As a travel destination, Portugal has a lot going for it. Blessed with great weather, beautiful architecture, relatively low cost of living and a long coastline that provides high-quality beaches and even higher-quality seafood, it’s surprising that areas outside the Algarve aren’t even more popular with international visitors
While public Wi-fi is available, it’s not especially widespread. The good news that if you want to stay connected during your time in the country, picking up a local SIM card is reasonably inexpensive and extremely straightforward.
Here’s what you need to know.
Note: Portugal is part of the European Union, which introduced new roaming regulations in June 2017. These “roam like at home” rules effectively ended roaming charges across much of Europe, meaning you’ll usually pay no more for calls, texts, and data in other EU countries than you would in the country of purchase.
There are some exceptions and limits, however, so be sure to double-check the details at time of purchase if you’re planning to use your SIM elsewhere in the region.
There are three cell networks in Portugal, operated by MEO, Vodafone and NOS. The best coverage is with MEO, closely followed by Vodafone. NOS has the smallest network.
All three networks offer LTE to prepaid customers on the 800,1800 and 2600 bands, as well as 3G on the standard 2100 band used throughout Europe.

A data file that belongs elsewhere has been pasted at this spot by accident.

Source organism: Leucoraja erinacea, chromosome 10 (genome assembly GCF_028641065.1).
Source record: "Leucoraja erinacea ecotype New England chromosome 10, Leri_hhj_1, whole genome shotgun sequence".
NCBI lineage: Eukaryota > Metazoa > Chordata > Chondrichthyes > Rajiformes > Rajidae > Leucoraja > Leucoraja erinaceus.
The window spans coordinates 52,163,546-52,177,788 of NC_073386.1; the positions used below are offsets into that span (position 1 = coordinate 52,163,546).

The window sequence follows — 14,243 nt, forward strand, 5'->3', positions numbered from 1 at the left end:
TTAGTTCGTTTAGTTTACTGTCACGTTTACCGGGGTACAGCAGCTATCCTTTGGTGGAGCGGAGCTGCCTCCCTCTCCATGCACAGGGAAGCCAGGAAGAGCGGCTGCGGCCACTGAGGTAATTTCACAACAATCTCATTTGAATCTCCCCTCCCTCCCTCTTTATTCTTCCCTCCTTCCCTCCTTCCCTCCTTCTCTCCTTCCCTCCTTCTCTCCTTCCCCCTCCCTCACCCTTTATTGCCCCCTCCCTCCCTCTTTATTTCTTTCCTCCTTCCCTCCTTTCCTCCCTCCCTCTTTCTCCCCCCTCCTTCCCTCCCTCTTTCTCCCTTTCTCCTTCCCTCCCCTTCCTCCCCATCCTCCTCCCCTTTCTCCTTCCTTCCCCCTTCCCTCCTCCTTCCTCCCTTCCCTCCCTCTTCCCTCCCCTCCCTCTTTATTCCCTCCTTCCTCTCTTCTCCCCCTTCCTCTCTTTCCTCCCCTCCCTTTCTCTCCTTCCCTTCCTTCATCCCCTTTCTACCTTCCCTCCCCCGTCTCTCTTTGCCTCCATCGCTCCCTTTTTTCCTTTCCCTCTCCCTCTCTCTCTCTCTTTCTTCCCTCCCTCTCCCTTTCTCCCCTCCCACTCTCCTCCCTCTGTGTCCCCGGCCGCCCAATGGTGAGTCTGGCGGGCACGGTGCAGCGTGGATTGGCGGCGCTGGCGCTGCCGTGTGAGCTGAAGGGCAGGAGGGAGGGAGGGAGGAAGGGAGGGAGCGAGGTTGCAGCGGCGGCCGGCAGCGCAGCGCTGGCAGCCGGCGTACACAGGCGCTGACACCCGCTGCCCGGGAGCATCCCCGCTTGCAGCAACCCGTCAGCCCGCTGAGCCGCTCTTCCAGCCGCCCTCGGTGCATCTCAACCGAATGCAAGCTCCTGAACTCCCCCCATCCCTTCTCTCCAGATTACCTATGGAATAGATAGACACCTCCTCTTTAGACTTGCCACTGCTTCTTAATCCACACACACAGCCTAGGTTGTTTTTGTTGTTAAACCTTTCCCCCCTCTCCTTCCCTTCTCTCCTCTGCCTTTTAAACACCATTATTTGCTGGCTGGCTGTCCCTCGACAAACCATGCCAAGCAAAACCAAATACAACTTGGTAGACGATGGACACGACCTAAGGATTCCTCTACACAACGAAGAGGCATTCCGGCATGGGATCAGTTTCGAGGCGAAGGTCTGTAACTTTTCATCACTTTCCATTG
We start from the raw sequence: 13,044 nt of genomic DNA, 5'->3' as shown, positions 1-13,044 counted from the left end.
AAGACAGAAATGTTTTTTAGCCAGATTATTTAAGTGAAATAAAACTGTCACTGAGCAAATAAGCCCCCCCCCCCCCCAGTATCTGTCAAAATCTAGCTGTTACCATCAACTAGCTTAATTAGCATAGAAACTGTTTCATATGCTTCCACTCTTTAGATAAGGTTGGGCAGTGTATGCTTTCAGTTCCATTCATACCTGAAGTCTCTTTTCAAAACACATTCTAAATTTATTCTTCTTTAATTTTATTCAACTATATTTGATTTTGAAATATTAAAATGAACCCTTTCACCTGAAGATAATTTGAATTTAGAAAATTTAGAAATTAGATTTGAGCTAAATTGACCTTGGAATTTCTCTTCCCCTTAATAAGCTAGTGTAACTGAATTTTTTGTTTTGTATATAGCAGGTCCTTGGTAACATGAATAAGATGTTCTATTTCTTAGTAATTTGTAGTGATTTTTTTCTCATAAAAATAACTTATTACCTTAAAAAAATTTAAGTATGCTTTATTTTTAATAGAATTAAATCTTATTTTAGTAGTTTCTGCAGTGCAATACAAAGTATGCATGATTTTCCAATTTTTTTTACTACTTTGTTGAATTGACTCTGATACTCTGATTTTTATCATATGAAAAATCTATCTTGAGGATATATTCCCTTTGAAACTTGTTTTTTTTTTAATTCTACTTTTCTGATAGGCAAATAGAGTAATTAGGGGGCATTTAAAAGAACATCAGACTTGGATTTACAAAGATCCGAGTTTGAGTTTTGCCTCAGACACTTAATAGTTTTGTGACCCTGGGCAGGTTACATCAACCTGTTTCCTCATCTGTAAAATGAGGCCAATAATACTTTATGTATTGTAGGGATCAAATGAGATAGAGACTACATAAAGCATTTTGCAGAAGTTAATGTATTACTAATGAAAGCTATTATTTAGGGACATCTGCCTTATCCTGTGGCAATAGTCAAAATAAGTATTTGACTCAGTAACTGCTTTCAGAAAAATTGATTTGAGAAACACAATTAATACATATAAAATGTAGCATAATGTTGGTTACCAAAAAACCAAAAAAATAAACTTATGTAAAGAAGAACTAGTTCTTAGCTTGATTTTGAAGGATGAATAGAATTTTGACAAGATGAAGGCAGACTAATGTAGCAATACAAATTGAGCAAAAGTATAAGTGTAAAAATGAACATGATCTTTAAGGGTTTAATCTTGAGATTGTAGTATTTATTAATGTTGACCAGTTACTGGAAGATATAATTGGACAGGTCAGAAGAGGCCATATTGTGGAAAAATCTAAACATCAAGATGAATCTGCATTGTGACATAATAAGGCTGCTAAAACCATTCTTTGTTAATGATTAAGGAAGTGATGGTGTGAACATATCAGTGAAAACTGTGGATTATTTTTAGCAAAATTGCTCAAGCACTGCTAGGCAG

Purchasing was incredibly simple — in fact, it’s possibly the easiest SIM card purchase I’ve ever made.
Flying into Porto airport, there was a small Vodafone store in the arrivals hall. The woman behind the counter spoke excellent English, and offered various options depending on whether I wanted calls, texts and data, or just data.
Within about two minutes, I had purchased a micro SIM card, installed it in my phone and had a working connection. There was no need to show my passport or other identification.
Lisbon airport also has a Vodafone kiosk in the arrivals area, and stores are readily available in the downtown areas of Lisbon, Porto and other major centres.
The APN settings were pre-filled, and I didn’t need to touch them. If you do need to enter them, they’re as follows:
Name: Vodafone Net2
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If you want calls, texts and data, a package with 500 SMS or national call minutes, plus 1GB* of data, costs €13.99 on the ‘Up’ package. If you need more data, you’ll pay €17.49 to get 3GB* instead.
If you only need data, and will be in the country for a couple of weeks or less, the best deal is a ‘Go’ data-only SIM. With that, you get 15GB of data, lasting 15 days, for €15. If you’re there for longer, you can top up to get another 30GB of data, valid for a certain period. Need another five days? It’s €10. Want 15 days extra? It’s €15, and so on.
Check the latest packages and pricing here (Portuguese).
*An important note: Vodafone Portugal aggressively rounds up per-session data usage to the nearest MB. Over time, this makes a big difference — I received an SMS saying my “1GB” of data had run out when my phone told me I’d only used 613MB!
You can buy top-ups at any Vodafone store, which you’ll find one or more of in major towns and cities (there’s a store locator here). Payshop locations, of which there are approximately 4000 in Portugal, can also help you out.
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Coverage and Data Speeds
I was very impressed with Vodafone’s 3G network anywhere I tried it — the download speed was similar to that shown in the screenshot below no matter where I tested it, and I rarely had less than full signal outside.
Inside stone buildings the data network would occasionally drop to EDGE, but I always had signal of some sort.